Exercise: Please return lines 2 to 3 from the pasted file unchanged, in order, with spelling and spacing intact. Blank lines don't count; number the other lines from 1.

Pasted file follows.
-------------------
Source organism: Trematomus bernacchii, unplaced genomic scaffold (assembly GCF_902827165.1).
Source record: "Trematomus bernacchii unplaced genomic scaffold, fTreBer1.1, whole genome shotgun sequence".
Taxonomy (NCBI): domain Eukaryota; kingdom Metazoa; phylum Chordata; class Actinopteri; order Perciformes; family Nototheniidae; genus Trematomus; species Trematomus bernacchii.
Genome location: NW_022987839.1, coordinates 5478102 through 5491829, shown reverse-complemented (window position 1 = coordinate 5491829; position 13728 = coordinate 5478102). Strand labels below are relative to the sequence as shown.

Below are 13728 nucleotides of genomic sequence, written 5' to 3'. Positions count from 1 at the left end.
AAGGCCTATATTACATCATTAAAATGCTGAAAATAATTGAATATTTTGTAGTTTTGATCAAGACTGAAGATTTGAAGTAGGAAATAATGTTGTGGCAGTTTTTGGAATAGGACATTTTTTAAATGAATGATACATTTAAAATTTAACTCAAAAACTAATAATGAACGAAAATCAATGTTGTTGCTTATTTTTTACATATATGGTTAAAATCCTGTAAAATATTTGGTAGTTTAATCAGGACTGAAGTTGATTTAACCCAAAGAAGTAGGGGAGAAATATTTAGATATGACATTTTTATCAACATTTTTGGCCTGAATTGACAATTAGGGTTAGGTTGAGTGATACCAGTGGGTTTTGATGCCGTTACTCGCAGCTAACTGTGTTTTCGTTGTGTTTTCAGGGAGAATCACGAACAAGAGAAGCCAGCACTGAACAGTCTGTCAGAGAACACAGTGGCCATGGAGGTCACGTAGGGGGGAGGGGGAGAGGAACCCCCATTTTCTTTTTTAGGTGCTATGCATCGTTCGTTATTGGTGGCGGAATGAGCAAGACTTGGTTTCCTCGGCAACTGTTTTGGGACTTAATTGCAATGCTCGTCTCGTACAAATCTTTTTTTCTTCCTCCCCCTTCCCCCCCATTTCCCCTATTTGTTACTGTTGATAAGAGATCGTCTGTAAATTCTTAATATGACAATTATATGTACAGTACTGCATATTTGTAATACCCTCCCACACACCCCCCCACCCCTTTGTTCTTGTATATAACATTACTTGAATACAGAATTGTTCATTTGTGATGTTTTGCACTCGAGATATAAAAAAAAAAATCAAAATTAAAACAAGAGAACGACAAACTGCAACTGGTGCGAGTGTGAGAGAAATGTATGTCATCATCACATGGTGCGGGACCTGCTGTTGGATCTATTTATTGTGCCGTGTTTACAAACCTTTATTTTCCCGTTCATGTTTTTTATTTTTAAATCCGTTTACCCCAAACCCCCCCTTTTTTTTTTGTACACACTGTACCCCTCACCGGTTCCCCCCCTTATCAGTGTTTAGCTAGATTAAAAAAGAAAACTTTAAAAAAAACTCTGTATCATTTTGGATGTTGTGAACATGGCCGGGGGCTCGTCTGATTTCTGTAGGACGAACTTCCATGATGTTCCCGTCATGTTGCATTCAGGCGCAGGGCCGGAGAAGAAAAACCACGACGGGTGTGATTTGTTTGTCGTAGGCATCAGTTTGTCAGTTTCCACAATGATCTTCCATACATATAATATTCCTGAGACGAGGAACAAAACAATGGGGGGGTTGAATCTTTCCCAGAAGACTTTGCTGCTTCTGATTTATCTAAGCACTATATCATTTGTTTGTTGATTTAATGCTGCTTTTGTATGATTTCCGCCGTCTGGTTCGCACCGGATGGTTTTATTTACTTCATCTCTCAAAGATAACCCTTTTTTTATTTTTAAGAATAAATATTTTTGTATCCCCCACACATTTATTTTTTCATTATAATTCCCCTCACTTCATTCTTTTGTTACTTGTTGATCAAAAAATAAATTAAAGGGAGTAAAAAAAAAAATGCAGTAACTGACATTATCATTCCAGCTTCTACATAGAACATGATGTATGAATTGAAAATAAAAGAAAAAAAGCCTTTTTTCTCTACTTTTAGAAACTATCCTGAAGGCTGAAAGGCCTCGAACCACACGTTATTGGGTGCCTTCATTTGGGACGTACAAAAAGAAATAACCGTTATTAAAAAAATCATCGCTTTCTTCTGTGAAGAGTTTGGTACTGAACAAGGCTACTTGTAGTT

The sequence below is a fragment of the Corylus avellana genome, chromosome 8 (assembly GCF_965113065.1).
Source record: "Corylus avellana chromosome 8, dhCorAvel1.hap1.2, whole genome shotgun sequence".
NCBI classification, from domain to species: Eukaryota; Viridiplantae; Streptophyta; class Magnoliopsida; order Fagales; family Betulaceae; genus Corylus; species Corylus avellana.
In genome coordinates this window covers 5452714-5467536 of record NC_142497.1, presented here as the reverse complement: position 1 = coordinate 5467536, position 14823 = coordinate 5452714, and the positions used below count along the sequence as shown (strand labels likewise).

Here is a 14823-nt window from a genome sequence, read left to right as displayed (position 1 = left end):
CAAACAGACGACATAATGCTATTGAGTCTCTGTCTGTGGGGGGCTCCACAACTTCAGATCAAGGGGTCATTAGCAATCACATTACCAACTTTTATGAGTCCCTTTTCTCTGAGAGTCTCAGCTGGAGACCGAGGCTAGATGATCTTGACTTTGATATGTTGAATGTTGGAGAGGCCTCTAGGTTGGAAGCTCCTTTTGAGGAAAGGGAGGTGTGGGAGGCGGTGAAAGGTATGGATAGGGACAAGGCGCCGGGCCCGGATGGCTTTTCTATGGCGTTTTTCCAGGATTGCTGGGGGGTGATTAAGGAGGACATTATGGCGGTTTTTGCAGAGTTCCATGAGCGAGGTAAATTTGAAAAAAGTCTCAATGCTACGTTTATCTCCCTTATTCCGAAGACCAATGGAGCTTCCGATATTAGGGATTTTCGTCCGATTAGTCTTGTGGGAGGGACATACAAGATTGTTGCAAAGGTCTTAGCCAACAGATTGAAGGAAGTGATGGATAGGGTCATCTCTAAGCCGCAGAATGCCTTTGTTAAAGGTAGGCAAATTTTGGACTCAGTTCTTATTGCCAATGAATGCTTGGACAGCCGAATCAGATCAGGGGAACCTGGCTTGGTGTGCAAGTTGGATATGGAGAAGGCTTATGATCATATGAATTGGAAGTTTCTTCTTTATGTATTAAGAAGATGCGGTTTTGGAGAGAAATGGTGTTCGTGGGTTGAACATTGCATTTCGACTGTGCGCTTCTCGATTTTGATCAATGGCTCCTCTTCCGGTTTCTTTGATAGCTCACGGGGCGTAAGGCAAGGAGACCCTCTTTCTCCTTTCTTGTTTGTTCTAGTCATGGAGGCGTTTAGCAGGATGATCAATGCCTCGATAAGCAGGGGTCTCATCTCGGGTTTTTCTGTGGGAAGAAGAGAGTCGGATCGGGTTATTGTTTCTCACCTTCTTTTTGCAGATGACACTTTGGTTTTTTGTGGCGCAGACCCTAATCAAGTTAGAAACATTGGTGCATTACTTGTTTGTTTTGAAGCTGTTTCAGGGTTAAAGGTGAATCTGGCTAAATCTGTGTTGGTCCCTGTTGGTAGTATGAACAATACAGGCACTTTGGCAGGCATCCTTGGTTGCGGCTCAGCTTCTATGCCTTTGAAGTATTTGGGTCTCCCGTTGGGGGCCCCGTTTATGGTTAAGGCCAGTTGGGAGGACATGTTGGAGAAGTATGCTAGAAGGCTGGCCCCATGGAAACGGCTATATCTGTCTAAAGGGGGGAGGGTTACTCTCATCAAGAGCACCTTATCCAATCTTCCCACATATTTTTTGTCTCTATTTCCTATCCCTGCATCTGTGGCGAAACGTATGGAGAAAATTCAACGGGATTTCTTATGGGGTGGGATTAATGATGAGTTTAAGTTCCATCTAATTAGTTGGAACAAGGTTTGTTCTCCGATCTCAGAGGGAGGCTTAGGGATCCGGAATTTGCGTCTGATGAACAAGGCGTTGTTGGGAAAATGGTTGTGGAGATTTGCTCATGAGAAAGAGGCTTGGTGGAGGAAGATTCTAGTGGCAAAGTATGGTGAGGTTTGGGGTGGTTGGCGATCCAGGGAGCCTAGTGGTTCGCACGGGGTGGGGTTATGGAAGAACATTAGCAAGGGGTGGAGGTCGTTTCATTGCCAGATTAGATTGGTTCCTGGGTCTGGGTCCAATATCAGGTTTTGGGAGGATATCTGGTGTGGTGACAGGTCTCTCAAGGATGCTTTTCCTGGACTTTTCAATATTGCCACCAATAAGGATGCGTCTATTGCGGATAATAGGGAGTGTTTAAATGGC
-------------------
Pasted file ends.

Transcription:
Source record: "Trematomus bernacchii unplaced genomic scaffold, fTreBer1.1, whole genome shotgun sequence".
Taxonomy (NCBI): domain Eukaryota; kingdom Metazoa; phylum Chordata; class Actinopteri; order Perciformes; family Nototheniidae; genus Trematomus; species Trematomus bernacchii.